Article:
Spoiler alert: It’s not that straightforward.
I have a confession to make: Over the last decade or so, it’s become increasingly difficult for me to understand why queer people raised in Christianity would want to remain practicing Christians as adults. This opinion is largely born of my own experience, and informed by the experience of countless others who have also had to overcome the self-hatred inflicted on them by anti-LGBTQ theology. I mean, why would I want to be part of a “big tent” religious affiliation in which a majority of my erstwhile coreligionists believe my very existence is sinful, including some—surely a larger proportion than most respectable Christians would like to admit—who think I deserve to be put to death simply for existing? As I see it, were I to continue to claim Christianity today, I would be submitting to the perpetual framing of my queer existence as a theological problem to be solved. And even if I were convinced that adopting “affirming” theology would solve that problem in my favor, the effort feels unnecessarily exhausting in the face of another option: simply refusing to defend my life in theological terms at all. No theology, no problem.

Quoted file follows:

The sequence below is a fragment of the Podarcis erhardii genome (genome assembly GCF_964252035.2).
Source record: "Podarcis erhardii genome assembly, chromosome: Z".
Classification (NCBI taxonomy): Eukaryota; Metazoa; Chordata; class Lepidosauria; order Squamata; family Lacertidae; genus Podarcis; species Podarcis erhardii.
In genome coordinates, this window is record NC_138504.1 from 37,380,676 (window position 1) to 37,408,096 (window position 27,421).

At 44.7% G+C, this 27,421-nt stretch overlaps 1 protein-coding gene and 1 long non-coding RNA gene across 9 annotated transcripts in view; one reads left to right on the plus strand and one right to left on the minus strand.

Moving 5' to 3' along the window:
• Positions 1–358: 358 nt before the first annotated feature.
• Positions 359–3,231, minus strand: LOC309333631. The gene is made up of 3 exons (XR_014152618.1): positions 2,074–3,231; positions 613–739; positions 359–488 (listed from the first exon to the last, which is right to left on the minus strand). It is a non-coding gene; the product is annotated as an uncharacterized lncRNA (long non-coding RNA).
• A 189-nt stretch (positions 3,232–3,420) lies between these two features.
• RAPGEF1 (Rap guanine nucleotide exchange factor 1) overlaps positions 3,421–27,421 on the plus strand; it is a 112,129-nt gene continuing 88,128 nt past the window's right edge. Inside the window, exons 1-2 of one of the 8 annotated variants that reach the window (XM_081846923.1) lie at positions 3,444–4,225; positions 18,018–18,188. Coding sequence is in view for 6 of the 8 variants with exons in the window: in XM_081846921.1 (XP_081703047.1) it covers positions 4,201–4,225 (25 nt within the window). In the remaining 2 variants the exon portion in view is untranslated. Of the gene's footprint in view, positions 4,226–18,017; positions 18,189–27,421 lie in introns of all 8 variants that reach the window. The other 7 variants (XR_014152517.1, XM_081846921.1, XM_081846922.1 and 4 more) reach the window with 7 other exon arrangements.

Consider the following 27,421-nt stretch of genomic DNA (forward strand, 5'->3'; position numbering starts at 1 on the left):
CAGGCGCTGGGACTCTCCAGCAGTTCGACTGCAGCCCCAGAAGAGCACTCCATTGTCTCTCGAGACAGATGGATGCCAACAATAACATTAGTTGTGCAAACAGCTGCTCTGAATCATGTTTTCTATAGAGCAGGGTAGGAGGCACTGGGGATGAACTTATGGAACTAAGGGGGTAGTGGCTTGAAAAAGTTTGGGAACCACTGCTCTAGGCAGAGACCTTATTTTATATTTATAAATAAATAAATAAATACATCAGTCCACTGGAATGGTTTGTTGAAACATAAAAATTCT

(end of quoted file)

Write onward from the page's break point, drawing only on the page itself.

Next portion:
The mainstream punditocracy (both conservative and liberal) doesn’t see it that way, of course—and lately, I’ve been thinking a lot about how profoundly Christian privilege shapes our national discourse on the intersections of queerness, religion, and secularism. In particular, I’ve been thinking about how legacy media outlets take it for granted that religion, and especially Christianity, is a good thing, full stop, for both individuals and for society, a position that condescendingly implies that the nonreligious just don’t know what’s good for us. I’ve also wondered how this conversation might change, and how we all might benefit, if we could open it up to the many queer people directly affected by but largely excluded from taking part in it.